The “Street Talking” Ladies of Newnan

By: Paul Slobodzian and Madeline Schindler

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The “Street Talkers” are a regular face at Newnan High School, and their morning walk has become a part of the character and personality of the school itself. Front (left to right): Lisa Miles, Jean Thomas, Linda Dees, Elizabeth Crain and Joy Barnes; Back (left to right): Connie Posey, Candyce Lund, Patti Durden and Pam Beavers.

You may have seen this group of women walking around Newnan High School and down Lagrange Street in the mornings, or you may even see them so often you know how late to school you are depending on where you see them.

These self-proclaimed “Street Talkers” are a part of the NHS community and have grown to be a part of the personality of the campus itself.

Mrs. Elizabeth Crain is the “founder” of the group, but she didn’t walk into the role she has now with the idea of starting a well-known morning fixture for years to come. In fact, the entire existence of this iconic group just seemed to happen one day.

“We just started walking thirteen years ago,” Mrs. Crain said. “We just picked up along the way. I guess [Mrs.] Connie [Posey] was the first to pick up walking with me. It was just a great path with no dogs, so that’s how we started. We start walking where the old hospital [new University of West Georgia campus] is now.”

The group consists of about nine to eleven off-and-on members, but they average around five or six walkers every day, always along the same path.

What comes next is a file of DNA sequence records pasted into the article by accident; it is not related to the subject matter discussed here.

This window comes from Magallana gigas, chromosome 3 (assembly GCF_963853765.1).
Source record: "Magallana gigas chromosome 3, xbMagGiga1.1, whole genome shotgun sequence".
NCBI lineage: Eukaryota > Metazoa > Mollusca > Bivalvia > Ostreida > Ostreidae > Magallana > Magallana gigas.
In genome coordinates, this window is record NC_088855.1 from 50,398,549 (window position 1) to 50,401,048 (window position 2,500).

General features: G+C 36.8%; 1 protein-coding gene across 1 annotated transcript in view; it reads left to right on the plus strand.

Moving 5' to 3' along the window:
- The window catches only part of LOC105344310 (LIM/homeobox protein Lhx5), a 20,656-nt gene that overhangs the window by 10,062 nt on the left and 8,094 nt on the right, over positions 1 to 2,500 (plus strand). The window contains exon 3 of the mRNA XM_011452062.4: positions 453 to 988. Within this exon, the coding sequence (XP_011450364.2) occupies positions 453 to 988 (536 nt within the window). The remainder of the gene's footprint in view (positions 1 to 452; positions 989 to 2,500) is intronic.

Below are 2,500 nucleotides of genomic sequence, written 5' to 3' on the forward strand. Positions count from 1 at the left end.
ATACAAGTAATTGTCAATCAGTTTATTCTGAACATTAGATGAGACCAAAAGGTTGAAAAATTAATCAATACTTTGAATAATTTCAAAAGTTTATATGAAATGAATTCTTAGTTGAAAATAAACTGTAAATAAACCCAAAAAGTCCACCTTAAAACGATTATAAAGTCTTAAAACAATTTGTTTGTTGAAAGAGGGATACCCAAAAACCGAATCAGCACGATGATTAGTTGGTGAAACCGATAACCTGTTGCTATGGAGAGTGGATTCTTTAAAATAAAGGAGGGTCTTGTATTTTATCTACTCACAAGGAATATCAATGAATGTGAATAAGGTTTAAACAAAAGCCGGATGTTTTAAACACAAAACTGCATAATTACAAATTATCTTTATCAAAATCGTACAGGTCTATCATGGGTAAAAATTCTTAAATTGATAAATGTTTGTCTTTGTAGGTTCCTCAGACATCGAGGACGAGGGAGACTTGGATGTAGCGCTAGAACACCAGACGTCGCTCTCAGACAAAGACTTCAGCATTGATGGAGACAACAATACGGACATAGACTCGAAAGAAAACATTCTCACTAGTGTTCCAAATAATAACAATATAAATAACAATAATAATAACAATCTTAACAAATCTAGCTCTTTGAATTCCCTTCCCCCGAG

Mrs. Posey, Mrs. Patti Durden and Mrs. Candyce Lund commented on the how they individually got involved with the walking troupe on a daily basis.

“The way this got started,” Mrs. Posey stated, “was that my husband and I were raised in Newnan, and we lived in Douglas County for thirty years. When we retired, we returned. I started walking in January of ’90, and then I continued walking in Newnan. Elizabeth and I wound up on the street at the same time of day. From that, we became organized. It really was funny that we ended up in the street and started walking together.”

Mrs. Durden came upon the group in a bit of a different way.

“I worked at Heritage School,” Mrs. Durden commented, “and I would see these two ladies [Mrs. Crain and Posey] walking when I would drive to work. I thought, ‘I wish I could walk with them.’ I’ve always walked, and when my husband passed away I started walking with them.”

Mrs. Lund used her desire to become a more involved member of the Newnan community as a way to join the “Street Talkers.”

“I just joined in because I saw them walking when I would push a stroller in 2005,” Mrs. Lund expressed. “I would pass them on the street and thought, ‘One day, I might walk with those ladies.’ My children got to school, and I was working from home, which I tell you is wonderful for a few years, and then you start getting really lonely and you really need that dynamic of people around you. So, one day, I just ran out to the street when they were by my house, and I said, ‘Can I join your group?’ Elizabeth said, ‘Of course you can!’ I’ve been walking for three years.’”

The ladies comprising the “Street Talkers” weren’t all acquaintances before they began walking as a group, but new additions became familiar faces. People have joined together as the years have gone by, and the ladies make it a point not to exclude anyone who’s willing to hit the pavement bright and early in the morning.

They all agreed, however, that some people know from day one whether they will be returning for future walks.

“The key is to walk fast,” Mrs. Durden said. “After [new walkers] walk once, they know whether they’ll join.”

The others all agreed about the rigor of the groups’ pace, and Mrs. Posey commented that they average about a fifteen minute mile across the four-mile daily trek.